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READY, SET, DANCE: KC Ballet inaugurates new $32 million Bolender Center to great fanfare

And they’re off! In a fall cultural season to be filled with exciting “firsts,” the Kansas City Ballet leapt from the starting gate on August 26th with the inauguration of its new Todd Bolender Center for Dance and Creativity, located in the restored Power House just west of Union Station. Under a large tent set up outside the new $32 facility, arts leaders, politicos and other dignitaries gathered for the ribbon-cutting ceremony, as the 54-year-old Ballet launched a new history in its first permanent home – a 52,000-square foot, three-level, seven-studio facility that will be the envy of dance companies everywhere. “There are moments in a company’s history that have an enormous and lasting impact,” said Ballet executive director Jeffrey Bentley, “that literally catapult a company into its next moment in time, and that have a serendipitous effect on the very body politic of the community. This, we believe, is such a moment.”

The opening of the Center “adds a tremendous asset not only to the Kansas City Ballet but to our creative community in its entirety,” he added.

The Center, the fruit of a vigorous fund-raising campaign that currently stands at $37.5 million of the $39 total ($7 million of which is endowment), is named for Todd Bolender, the former artistic director who from 1981 to 1996 brought the Ballet from a struggling local ensemble to a company with a national profile. Bolender died in 2006, aged 92, but his presence was felt throughout the ceremony. Julia Irene Kauffman, KC Ballet board chair, reminisced about her mother, Muriel McBrien Kauffman, one of Todd’s closest friends and most generous supporters. Her mother’s support was an outgrowth of her own passion for dance, she said, and both she and Todd would be honored at such a legacy as the Bolender Center. “I believe that their bond is still together, and that it is united in this building.”

Ballet artistic director William Whitener, who asked the Ballet dancers and artistic staff to stand, spoke of the “psychic lift” that the new Center would bring to the company. “Thinking about this fabulous building that we’ve been in for a week,” he said, “what I see is space, light, expansiveness and a renewed perspective on how movement can be showcased, how movement can be viewed with enough distance to fully appreciate the beauty of the dancer in motion. The dancer can now move freely, and the spirit can soar. For those who particularly love jumping, there are no limits.”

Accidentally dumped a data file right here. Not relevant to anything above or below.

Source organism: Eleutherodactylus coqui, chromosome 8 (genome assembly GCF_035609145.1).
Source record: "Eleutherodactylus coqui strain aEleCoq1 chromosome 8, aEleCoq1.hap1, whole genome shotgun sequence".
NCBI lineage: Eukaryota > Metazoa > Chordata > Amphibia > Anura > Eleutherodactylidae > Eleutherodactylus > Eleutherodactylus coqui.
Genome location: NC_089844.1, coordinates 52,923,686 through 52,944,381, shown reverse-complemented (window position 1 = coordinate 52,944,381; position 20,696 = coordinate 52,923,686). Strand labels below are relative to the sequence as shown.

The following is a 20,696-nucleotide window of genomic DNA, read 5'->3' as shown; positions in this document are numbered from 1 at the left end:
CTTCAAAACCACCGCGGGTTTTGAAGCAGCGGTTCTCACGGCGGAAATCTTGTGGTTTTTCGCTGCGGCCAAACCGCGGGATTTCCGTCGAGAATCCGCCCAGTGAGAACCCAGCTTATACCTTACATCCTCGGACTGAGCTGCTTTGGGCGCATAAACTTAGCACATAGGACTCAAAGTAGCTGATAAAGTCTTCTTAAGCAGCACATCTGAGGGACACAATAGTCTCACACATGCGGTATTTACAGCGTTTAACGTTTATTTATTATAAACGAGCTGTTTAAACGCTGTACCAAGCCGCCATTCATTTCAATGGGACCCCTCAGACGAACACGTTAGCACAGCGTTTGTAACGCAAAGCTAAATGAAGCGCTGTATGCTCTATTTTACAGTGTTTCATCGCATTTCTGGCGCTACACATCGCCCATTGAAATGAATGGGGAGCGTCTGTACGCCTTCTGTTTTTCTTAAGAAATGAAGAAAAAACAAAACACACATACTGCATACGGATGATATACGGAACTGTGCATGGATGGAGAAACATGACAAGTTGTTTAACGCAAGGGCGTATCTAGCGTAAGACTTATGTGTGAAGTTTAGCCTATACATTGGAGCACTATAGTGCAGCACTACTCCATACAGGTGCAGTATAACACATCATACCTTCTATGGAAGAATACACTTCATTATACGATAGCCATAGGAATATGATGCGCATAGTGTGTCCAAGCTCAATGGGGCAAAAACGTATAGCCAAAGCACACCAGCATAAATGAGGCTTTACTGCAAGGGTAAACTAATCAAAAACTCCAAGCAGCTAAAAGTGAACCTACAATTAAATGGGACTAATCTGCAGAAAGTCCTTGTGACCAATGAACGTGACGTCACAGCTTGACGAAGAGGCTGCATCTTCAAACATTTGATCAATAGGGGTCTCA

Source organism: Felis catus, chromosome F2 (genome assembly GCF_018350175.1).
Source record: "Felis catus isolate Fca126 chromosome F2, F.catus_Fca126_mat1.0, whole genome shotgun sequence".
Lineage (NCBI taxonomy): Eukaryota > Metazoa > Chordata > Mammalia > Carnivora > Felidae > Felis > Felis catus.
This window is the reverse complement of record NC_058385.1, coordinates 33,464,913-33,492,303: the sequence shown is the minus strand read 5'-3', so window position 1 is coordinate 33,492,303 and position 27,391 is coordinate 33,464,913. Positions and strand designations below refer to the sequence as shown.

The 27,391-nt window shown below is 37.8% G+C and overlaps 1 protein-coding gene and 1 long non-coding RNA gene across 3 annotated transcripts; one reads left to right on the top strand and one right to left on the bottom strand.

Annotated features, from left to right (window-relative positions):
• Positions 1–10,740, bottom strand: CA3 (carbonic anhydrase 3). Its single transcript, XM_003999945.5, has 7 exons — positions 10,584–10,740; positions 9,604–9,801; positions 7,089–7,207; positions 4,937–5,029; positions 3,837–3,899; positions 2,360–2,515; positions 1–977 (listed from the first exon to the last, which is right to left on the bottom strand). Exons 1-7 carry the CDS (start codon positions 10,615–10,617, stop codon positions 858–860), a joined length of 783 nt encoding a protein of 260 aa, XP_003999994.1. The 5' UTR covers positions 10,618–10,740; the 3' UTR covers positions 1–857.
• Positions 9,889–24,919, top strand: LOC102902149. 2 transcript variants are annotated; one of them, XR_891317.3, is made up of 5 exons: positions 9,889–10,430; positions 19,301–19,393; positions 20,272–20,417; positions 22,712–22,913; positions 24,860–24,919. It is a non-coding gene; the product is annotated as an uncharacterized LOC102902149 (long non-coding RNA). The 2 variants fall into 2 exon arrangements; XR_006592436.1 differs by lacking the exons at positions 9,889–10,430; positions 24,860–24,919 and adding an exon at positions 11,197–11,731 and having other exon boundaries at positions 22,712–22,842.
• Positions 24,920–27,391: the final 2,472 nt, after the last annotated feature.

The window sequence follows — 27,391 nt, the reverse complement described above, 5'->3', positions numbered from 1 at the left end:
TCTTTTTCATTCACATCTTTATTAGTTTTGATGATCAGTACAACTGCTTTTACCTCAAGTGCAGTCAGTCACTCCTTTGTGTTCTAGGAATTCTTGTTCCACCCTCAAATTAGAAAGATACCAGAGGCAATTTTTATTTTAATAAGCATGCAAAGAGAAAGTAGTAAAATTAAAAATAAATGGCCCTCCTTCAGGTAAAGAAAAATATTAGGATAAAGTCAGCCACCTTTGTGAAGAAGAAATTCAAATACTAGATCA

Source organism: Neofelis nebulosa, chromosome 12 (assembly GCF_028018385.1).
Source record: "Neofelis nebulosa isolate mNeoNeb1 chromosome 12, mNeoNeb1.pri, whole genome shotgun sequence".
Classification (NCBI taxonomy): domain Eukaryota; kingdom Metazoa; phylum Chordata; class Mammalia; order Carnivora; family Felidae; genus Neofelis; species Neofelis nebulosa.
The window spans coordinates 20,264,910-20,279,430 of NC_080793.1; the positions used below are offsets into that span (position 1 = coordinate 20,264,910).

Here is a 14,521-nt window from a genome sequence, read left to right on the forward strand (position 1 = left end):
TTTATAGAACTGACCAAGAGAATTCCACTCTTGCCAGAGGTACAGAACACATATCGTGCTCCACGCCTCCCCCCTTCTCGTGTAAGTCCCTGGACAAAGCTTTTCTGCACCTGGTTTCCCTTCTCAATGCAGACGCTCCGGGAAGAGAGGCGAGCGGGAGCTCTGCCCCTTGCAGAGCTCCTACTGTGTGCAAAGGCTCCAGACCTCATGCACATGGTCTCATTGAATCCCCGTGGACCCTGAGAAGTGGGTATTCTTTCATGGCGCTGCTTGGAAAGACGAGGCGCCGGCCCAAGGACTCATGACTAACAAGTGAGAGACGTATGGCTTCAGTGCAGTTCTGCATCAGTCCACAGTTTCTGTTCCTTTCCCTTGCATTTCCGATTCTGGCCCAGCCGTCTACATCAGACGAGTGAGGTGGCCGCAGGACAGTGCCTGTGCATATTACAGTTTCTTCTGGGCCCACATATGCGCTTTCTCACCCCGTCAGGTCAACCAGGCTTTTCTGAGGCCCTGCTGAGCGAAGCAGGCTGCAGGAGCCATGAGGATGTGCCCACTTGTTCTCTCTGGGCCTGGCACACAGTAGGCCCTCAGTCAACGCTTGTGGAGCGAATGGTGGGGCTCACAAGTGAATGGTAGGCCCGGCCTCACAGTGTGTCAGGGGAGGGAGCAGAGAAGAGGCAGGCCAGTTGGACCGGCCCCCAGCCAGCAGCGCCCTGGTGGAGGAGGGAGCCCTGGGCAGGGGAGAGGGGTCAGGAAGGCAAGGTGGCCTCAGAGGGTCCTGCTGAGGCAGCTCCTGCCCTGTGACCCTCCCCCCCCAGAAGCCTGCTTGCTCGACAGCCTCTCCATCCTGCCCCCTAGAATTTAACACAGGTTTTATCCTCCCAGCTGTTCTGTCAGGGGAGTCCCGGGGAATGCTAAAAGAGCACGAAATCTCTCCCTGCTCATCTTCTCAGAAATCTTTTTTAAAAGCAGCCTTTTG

Tom Whittaker, president of the Ballet’s board of directors, praised three former company directors, Michael Kaiser, Claudette Conlon and Martin Cohen. He also alluded to the original purpose of the Power House – to supply coal energy to the Union Station complex – and said that after 50 years of dormancy it was being “restored to its original purpose: to create energy for the core of this city.” Capital campaign co-chair John D. Hunkeler praised the Kauffmans for their continued support of the company, beginning with Todd’s tenure. To build a Ballet company was “a dream in (Todd’s) mind,” he said, “and he found people to fulfill that dream.” J. Scott Francis of the advisory board spoke of the work required to complete the campaign, which started in 2001 and included “thousands of meetings, thousands of letters, thousands of contacts and thousands of calls.” Luann Feehan of the Greater Kansas City Chamber of Commerce welcomed the Ballet to the Union Station complex, which already houses the Chamber, the Kansas City Area Development Council, the Kansas City Area Life Sciences Institute, the National Archives, the Kansas City International Visitors Council and other groups.